All in a stew …

Henry VIII, is best remembered for chopping his off wives’ heads, but he introduced a more gruesome death for poisoners. The Bishop of Rochester’s cook, taking vengeance against an ungrateful master, added a toxic herb to a dish and two guests died. Henry ordered that the cook should be boiled alive in his own pot and this remained the standard punishment for poisoners for five years.

Feast fit for a King

Henry VIII is famous for his 54 inch waist. In one month (November 1531) Henry and his friends ate 24 cows, 100 sheep, 51 deer, 91 pigs, 700 chickens, 444 pigeons, 168 swans and more than 400 larks.

I wonder what he had for pudding!

First service

L is for London - Tennis PlayerHenry VIII was a keen tennis player. He invented the ‘service’ – his servants used to throw the ball up in the air for him because he was too fat to do it himself.  While his second wife Ann Boleyn was being beheaded at Tower Green, Henry played tennis at Hampton Court. The tennis court is still in use today.


L is for London - KingsThere have been 55 Kings of England. The first was King Egbert, who reigned from 827-830AD. The only time when there was no King or Queen in Britain was when the country was a republic between 1649 and 1660. (In 1649, King Charles I was executed and Britain became a Republic for 11 years. The monarchy was restored in 1660.)

Jellied eels

Jellied eels are enjoyed by Pearly Kings in London’s East End. King Henry I wouldn’t have been keen. He died from indigestion in 1135 after eating an eel.

Jellied eels are a traditional dish from the East End of London. It’s sold by street vendors, although it can more usually be found in ‘pie and mash’ shops. It is commonly eaten with another East End delicacy ‘pie, mash and liquor’ – which used to be made with eel fat. Beef or lard is more common nowadays.

The eel was a readily available food resource for the capital, with eel fisheries in the Thames until pollution killed them off – they are back again now, in the cleaner river.

L is for London - Pearly King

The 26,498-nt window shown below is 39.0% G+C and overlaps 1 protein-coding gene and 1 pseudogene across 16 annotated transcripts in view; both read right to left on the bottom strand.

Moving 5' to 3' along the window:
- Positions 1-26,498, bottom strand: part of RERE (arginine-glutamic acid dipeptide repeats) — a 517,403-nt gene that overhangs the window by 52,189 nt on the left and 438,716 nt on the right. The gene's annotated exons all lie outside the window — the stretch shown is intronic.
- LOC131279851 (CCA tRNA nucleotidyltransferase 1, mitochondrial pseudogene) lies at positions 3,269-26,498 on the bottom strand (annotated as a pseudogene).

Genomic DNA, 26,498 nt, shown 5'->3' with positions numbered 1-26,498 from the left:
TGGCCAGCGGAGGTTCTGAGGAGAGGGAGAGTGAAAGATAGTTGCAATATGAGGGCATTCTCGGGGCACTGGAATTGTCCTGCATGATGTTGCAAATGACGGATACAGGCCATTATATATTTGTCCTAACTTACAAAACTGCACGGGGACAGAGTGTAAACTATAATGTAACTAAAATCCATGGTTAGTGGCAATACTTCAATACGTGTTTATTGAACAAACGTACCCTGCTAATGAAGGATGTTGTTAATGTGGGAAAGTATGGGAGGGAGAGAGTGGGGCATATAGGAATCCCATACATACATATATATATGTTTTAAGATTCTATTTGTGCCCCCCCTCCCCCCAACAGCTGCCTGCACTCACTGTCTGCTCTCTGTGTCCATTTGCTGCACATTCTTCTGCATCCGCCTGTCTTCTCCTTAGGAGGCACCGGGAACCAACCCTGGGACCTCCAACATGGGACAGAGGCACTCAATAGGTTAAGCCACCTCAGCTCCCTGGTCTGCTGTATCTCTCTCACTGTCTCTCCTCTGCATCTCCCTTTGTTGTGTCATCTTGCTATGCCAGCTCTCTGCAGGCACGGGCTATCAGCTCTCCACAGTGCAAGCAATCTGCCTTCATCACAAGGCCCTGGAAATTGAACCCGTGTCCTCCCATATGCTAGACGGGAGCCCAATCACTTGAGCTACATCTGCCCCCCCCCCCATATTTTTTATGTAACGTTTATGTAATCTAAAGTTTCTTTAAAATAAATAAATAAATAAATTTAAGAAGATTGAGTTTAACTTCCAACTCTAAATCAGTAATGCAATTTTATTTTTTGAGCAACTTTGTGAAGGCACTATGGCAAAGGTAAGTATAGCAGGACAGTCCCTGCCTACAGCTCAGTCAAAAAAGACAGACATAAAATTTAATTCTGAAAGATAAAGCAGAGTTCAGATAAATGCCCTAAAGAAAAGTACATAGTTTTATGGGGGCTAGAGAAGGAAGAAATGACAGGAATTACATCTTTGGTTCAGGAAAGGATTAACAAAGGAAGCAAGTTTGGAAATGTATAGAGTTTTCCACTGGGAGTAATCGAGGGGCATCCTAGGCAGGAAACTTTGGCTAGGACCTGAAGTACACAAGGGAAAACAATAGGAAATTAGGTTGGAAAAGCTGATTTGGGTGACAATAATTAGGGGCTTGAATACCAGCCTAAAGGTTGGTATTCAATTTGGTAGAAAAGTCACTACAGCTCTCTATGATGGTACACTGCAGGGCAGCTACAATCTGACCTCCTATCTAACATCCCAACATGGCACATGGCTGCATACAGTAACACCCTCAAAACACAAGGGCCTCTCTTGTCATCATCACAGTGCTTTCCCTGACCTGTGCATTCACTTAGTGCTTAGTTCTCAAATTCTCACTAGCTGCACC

Horse Guards

L is for London - Horse Guards Parade

Horse Guards Parade is a large parade ground. It was formerly the site of the Palace of Whitehall’s tilt yard, where tournaments were held between knights in armour in the time of Henry VIII. Today it is the scene of the annual celebrations of the Monarch’s official birthday — the Trooping of the Colour.


L is for London - The MonumentThe Monument is a memorial to the Great Fire of London in 1666. It was designed by Christopher Wren and Robert Hooke, and built between 1671 and 1677. It measures 61 m (202-feet) – the exact distance from its base to Pudding Lane, where the fire broke out. A flaming copper urn sits upon the top, to symbolise the flames.

The Monument is the tallest single stone column in the world. You can also get a good view from above, by climbing the 311 steps to the Monument’s viewing platform.

Eye pod

The Eye is tallest and the most popular paid tourist attraction in the UK, visited by over 3.5 million people each year. The London Eye has 32 pods and each pod represents one of the London boroughs.

Eye eye

L is for London - The London EyeViews from the Eye stretch for 25 miles on a clear day to include views of Windsor Castle and Tunbridge Wells. It takes roughly half an hour to make one complete revolution.

The big wheel

London Eye (Millennium Wheel) stands 135 metres (443 feet) high on the South Bank of the River Thames between Westminster and Hungerford Bridges. When erected in 1999, it was the tallest Ferris wheel in the world.

Underneath the arches …

L is for London - Marble Arch… we dream our dreams away, but 500 years ago the site of Marble Arch was a place of nightmares. Prisoners would “go west” to the Tyburn Tree (near Marble Arch) to be hanged in front of crowds large enough to fill Wembley Stadium.

On the traffic island at the junction of Edgware Road and Marble Arch is a plaque, which marks the place where more than 50,000 people were executed, and only a few minutes walk away is the Tyburn Convent where the nuns still pray for the souls of those who died.


The statue of Eros was the first in the world to be cast in aluminium. The statue is generally believed to depict Eros but was intended to be an image of his twin brother, Anteros.

The sculptor Alfred Gilbert had already sculpted a statue of Anteros and, when commissioned for the Shaftesbury Memorial Fountain, chose to reproduce the same subject, who, as “The God of Selfless Love” was deemed to represent the philanthropic Earl of Shaftesbury suitably.

L is for London - Eros

Careful what you say

The dome of St Paul’s Cathedral is the second biggest dome in the world, after St Peter’s in Rome.  At its base is the Whispering Gallery, a circular walkway halfway up the inside of the dome. Due to the acoustics of the curved surface, a phrase whispered against one wall can be heard against the far wall 112 feet away.

St Paul’s

Saint Paul's Cathedral

St Paul’s Cathedral was built between 1675 and 1711 by Sir Christopher Wren. The foundation stone was laid in 1675 when Wren was 43 years old, and the last stone was put in lace by his son 35 years later. It was the fifth cathedral on the site. The previous Norman one was even larger than Wren’s building and had the tallest ever spire. It was destroyed in the Great Fire of London of 1666.